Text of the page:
Microcharacterization of Creep Behavior of Carbon Nanofiber Reinforced HDPE Nanocomposites using a Depth Sensing Method

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Depth-sensing indentation at micro- and nano-scale levels is a useful tool for material characterization due to its simplicity. There are many well-established methods for determining local mechanical properties including elastic modulus, hardness, and fracture toughness of small volumes of solids by indentation. Most Polymer or polymeric composites usually exhibit time-dependent mechanical behavior even at room temperature which reduces its applicability as load-bearing components. Creep would not be desirable, particularly when the material, such as ultra-high molecular weight polyethylene (UHMWPE) or high density polyethylene (HDPE), is applied in artificial joints as the bearing material. This work reports an investigation on creep behavior of UHMWPE, HDPE and its nanocomposites (HDPE/CNF) by a micro-indentation technique instead of the traditional uniaxial tensile creep test. Compared with UHMWPE, the HDPE and HDPE/CNF nanocomposites exhibited higher creep resistance. The addition of pristine CNF (P-CNF) exhibited subtle effects on creep; however, the creep compliance was obviously increased with the addition of silane treated CNF (T-CNF). A second-order Kelvin Chain Model was determined through curve fitting to experimental data and can be used to predict the creep deformation behavior of the materials.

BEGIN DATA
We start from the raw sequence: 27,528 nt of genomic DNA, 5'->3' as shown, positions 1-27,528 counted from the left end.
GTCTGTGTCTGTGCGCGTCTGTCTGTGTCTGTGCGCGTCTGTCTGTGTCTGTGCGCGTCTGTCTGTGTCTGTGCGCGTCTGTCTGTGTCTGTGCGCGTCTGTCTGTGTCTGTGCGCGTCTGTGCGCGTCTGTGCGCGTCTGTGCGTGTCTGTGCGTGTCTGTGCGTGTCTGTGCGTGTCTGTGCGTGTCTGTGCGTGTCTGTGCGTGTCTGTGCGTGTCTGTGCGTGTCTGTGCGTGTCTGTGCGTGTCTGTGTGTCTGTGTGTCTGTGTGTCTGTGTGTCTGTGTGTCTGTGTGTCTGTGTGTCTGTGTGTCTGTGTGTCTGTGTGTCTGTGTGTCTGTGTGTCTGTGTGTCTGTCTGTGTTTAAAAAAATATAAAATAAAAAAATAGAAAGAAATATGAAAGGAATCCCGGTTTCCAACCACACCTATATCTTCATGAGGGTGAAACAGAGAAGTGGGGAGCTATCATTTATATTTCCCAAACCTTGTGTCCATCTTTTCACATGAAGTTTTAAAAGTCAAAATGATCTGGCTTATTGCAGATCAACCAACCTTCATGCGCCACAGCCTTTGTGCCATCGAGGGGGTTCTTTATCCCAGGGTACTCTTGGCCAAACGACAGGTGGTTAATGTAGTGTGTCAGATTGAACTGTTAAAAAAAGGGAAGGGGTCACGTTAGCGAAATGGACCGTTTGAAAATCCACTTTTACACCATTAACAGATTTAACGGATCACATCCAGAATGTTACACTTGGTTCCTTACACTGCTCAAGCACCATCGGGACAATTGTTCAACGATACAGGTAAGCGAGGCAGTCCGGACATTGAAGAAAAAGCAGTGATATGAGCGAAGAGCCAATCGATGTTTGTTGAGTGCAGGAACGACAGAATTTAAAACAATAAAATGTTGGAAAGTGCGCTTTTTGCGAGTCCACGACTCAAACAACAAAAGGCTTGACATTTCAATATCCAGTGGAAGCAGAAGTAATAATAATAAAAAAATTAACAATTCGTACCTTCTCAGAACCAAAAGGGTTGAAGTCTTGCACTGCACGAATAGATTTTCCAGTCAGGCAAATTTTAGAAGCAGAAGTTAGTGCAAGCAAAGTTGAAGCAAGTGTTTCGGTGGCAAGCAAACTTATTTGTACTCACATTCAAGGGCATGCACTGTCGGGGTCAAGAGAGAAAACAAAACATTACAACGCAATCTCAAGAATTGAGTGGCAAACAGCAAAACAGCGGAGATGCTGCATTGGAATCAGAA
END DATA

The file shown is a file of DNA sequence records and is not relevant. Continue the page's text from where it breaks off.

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Journal: TechConnect Briefs
Volume: 1, Nanotechnology 2013: Advanced Materials, CNTs, Particles, Films and Composites (Volume 1)
Published: May 12, 2013
Pages: 612 - 615
Industry sectors: Advanced Materials & Manufacturing | Personal & Home Care, Food & Agriculture
Topics: Advanced Materials for Engineering Applications, Personal & Home Care, Food & Agriculture
ISBN: 978-1-4822-0581-7